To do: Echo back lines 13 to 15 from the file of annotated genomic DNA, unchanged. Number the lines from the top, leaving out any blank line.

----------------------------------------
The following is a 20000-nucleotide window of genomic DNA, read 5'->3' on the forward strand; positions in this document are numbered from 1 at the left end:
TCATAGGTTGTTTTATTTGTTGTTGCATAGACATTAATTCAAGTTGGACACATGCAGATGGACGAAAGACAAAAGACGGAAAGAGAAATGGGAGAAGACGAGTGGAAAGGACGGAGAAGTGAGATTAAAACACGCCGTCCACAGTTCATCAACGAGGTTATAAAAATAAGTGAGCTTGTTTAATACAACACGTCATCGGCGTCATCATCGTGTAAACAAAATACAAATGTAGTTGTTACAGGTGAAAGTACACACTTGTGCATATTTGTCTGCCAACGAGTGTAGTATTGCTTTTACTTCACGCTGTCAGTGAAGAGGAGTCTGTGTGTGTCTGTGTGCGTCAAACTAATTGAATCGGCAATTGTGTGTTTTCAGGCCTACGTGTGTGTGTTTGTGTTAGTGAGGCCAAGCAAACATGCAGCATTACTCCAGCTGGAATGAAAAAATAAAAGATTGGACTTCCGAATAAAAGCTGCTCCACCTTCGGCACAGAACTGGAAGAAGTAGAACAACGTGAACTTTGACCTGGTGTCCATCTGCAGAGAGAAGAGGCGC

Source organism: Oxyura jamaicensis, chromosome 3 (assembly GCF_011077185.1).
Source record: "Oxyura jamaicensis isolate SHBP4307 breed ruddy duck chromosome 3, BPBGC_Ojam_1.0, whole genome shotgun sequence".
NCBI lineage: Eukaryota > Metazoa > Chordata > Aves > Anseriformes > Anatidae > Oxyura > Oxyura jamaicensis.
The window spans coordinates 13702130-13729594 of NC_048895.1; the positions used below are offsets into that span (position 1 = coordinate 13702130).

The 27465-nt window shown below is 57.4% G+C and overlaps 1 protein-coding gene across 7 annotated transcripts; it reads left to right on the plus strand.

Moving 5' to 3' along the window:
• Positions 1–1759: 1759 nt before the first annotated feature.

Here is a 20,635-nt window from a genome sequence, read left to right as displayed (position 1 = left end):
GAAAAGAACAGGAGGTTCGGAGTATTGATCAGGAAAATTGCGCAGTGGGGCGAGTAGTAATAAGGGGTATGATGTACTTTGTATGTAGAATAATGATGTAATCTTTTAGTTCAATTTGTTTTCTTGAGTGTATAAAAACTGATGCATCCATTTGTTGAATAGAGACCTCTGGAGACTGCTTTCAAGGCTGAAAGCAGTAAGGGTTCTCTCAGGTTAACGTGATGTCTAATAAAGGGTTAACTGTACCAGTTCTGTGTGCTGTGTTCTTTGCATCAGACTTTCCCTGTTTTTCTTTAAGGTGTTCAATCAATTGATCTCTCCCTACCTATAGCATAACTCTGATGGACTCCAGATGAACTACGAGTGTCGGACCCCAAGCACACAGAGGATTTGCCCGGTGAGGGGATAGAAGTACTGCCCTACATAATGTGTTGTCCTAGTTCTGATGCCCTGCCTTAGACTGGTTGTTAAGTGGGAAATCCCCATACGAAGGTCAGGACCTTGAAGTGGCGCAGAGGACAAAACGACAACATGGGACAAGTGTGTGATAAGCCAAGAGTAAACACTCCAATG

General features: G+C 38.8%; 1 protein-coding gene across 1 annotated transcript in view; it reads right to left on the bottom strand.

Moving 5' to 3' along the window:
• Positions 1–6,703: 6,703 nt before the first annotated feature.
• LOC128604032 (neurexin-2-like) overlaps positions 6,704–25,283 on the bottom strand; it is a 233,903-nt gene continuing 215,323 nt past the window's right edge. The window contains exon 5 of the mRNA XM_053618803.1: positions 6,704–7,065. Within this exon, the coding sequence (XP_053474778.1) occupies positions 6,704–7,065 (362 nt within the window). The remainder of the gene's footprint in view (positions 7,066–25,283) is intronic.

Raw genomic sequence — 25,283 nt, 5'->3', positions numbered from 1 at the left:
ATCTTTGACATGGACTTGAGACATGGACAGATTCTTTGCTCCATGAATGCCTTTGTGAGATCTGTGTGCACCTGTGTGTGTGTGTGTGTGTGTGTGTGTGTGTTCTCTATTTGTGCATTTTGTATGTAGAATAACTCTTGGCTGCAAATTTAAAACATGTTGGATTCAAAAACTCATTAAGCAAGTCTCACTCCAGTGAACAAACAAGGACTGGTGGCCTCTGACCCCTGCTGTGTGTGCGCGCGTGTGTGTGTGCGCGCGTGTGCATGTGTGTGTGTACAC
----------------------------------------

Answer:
Moving 5' to 3' along the window:
• Positions 1–6,703: 6,703 nt before the first annotated feature.
• LOC128604032 (neurexin-2-like) overlaps positions 6,704–25,283 on the bottom strand; it is a 233,903-nt gene continuing 215,323 nt past the window's right edge. The window contains exon 5 of the mRNA XM_053618803.1: positions 6,704–7,065. Within this exon, the coding sequence (XP_053474778.1) occupies positions 6,704–7,065 (362 nt within the window). The remainder of the gene's footprint in view (positions 7,066–25,283) is intronic.